As Queen Elizabeth II prepares for her 92nd birthday, the Commonwealth is reportedly considering who will succeed her as the Head of the Commonwealth.
The Commonwealth has pooled together seven high-ranking individuals to discuss the future of the organisation, the BBC reports.
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Among them is Anote Tong, former President of Kiribati, Lord Howell, former British energy secretary and Louise Frechette, former United Nations deputy secretary general.
The group has been formed to look at the way that the organisation is currently governed. They will start with a meeting at Marlborough House in London, the headquarters of the Commonwealth, later today.
A secret source has told the BBC that the future of the Commonwealth’s leadership will be up for discussion.
The Queen has taken a step back from many of her official duties in recent years and the Commonwealth wants a plan in place for when she stands down, but who is in the running to succeed her?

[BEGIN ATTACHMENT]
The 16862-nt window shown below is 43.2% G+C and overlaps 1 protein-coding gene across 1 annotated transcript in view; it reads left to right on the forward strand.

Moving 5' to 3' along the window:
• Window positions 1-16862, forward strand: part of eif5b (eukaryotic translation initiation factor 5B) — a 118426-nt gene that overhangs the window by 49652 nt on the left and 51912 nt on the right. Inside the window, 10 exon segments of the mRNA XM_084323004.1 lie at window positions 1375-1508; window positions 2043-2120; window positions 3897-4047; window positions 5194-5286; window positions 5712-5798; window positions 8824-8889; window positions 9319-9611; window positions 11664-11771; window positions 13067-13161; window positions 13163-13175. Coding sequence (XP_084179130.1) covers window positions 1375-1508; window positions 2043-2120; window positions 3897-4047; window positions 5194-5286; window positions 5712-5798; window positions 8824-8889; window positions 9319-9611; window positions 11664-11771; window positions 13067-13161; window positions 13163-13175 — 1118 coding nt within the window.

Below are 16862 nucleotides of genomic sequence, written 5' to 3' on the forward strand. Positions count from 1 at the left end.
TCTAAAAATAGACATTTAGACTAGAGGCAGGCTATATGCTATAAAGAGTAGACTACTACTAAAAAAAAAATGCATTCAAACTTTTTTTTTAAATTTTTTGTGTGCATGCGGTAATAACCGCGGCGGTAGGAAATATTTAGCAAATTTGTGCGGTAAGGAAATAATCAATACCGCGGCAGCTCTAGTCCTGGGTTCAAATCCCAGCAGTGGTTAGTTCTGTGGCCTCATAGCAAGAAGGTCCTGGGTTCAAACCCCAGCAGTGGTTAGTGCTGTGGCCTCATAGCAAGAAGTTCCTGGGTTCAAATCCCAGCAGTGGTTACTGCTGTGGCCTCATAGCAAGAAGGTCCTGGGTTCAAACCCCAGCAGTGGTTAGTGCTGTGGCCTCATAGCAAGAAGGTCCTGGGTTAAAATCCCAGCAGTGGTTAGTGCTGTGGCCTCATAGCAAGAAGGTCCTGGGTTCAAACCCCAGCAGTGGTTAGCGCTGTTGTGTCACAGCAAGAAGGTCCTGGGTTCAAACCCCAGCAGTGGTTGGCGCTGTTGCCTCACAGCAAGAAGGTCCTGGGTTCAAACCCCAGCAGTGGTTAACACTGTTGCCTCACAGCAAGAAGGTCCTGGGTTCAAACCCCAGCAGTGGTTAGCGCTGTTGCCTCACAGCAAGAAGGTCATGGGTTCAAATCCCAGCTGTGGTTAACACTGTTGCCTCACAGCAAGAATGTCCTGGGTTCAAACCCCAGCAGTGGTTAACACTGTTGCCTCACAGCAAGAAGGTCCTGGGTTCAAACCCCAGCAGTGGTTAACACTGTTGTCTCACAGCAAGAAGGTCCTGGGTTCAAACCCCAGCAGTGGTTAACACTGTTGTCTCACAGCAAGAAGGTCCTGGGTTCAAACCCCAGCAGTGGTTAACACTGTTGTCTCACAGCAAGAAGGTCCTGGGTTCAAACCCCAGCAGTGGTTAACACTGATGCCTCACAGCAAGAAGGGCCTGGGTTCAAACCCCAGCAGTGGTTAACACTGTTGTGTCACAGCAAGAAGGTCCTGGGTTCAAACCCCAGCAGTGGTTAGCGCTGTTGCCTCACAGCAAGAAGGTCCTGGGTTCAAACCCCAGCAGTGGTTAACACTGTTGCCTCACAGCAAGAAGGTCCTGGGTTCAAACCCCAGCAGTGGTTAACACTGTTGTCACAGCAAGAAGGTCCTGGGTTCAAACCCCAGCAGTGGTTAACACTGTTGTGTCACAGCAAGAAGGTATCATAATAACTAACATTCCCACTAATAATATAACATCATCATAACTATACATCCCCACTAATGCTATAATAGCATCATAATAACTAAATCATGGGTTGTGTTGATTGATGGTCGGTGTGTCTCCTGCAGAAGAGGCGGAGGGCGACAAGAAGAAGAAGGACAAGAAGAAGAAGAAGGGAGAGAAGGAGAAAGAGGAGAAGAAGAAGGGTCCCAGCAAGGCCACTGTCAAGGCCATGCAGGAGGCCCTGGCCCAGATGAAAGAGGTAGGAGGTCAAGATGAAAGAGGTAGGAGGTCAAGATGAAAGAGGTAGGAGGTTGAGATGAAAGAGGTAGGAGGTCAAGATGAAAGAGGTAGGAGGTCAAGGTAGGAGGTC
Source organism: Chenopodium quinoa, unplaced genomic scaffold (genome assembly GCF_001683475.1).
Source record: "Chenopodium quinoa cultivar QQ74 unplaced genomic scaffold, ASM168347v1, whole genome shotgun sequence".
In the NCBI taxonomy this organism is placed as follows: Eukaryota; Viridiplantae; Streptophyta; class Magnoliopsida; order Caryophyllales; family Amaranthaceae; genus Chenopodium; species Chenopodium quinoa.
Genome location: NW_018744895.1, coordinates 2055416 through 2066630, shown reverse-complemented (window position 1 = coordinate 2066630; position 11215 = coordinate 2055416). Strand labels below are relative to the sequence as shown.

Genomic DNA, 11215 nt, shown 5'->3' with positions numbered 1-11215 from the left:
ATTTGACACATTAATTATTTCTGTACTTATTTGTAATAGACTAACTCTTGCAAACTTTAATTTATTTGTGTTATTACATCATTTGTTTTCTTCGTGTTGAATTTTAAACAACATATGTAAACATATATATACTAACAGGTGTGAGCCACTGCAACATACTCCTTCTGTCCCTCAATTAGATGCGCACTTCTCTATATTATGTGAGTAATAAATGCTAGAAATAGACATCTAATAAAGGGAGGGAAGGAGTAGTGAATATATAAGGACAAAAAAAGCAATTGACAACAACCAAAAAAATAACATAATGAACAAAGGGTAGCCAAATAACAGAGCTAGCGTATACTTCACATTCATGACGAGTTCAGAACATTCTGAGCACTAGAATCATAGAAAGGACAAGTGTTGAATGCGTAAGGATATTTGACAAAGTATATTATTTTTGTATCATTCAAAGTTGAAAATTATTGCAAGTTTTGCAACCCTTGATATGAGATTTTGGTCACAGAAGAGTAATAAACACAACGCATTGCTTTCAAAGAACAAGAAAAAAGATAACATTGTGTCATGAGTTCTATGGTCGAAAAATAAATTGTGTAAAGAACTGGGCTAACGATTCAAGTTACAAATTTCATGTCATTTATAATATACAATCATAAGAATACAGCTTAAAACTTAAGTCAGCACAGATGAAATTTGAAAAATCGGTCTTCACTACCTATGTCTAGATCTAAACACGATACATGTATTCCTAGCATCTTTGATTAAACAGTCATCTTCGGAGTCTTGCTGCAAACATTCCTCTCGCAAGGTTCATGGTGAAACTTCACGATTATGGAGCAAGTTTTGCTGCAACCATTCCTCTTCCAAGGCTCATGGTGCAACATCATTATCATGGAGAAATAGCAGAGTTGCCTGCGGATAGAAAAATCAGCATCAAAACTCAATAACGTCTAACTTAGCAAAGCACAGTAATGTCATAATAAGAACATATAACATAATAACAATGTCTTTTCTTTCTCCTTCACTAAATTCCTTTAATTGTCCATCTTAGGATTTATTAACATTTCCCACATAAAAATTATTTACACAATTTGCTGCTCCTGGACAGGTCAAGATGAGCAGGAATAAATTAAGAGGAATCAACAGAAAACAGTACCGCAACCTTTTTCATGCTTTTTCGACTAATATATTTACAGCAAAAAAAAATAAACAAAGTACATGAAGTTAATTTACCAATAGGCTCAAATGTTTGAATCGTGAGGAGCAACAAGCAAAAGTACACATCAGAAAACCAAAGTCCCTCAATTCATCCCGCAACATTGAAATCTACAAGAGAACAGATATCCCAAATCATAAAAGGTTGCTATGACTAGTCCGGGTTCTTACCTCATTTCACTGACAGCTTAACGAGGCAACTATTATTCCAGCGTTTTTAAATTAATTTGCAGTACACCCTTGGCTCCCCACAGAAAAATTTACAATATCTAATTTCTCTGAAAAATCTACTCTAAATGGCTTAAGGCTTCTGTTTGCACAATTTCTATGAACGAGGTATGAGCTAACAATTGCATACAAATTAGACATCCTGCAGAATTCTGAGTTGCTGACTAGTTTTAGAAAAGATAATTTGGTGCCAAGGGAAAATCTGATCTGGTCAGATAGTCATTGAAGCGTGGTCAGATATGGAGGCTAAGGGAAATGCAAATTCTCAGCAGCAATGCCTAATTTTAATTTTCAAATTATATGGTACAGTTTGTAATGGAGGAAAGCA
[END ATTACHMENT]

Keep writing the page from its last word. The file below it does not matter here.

What was said:
According to the BBC, a source inside the group said:
“I imagine the question of the succession, however distasteful it may naturally be, will come up.”
“There are various formulas being played with. Should it always be the heir to the throne or Prince Charles himself? Is it the person or the position?”
Prince Chance: are there any alternatives?
Queen Elizabeth has been Head of the Commonwealth since her coronation in 1953. She inherited the role from her father George VI.
However, while Prince Charles, who will take over the British throne, is the likely successor, he will still need the approval of the 52 other member states. Head of the Commonwealth isn’t a hereditary position and therefore will not automatically pass on to the Prince of Wales.
There is currently no formal process in place. It will be down to the 53 Commonwealth heads of governments to decide on a new Head of the Commonwealth.
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While there is no plan for the Queen to step down, Prince Charles has already faced some opposition.
That doesn’t bode well for the future king, as pressure grows on the British monarchy.
A recent study found that Charles’ sons, Prince William and Prince Harry, are the most popular royals since modern records began. Should the UK monarchy be keen to see Commonwealth leadership remain in the family, they are possible contenders.
However, should the Commonwealth states block Charles from becoming the head, the Sun reports that it would likely go to a dignitary from Africa, the Caribbean or Australasia.
However, according to the BBC, many Commonwealth figures feel that there are no realistic alternatives to appointing Prince Charles.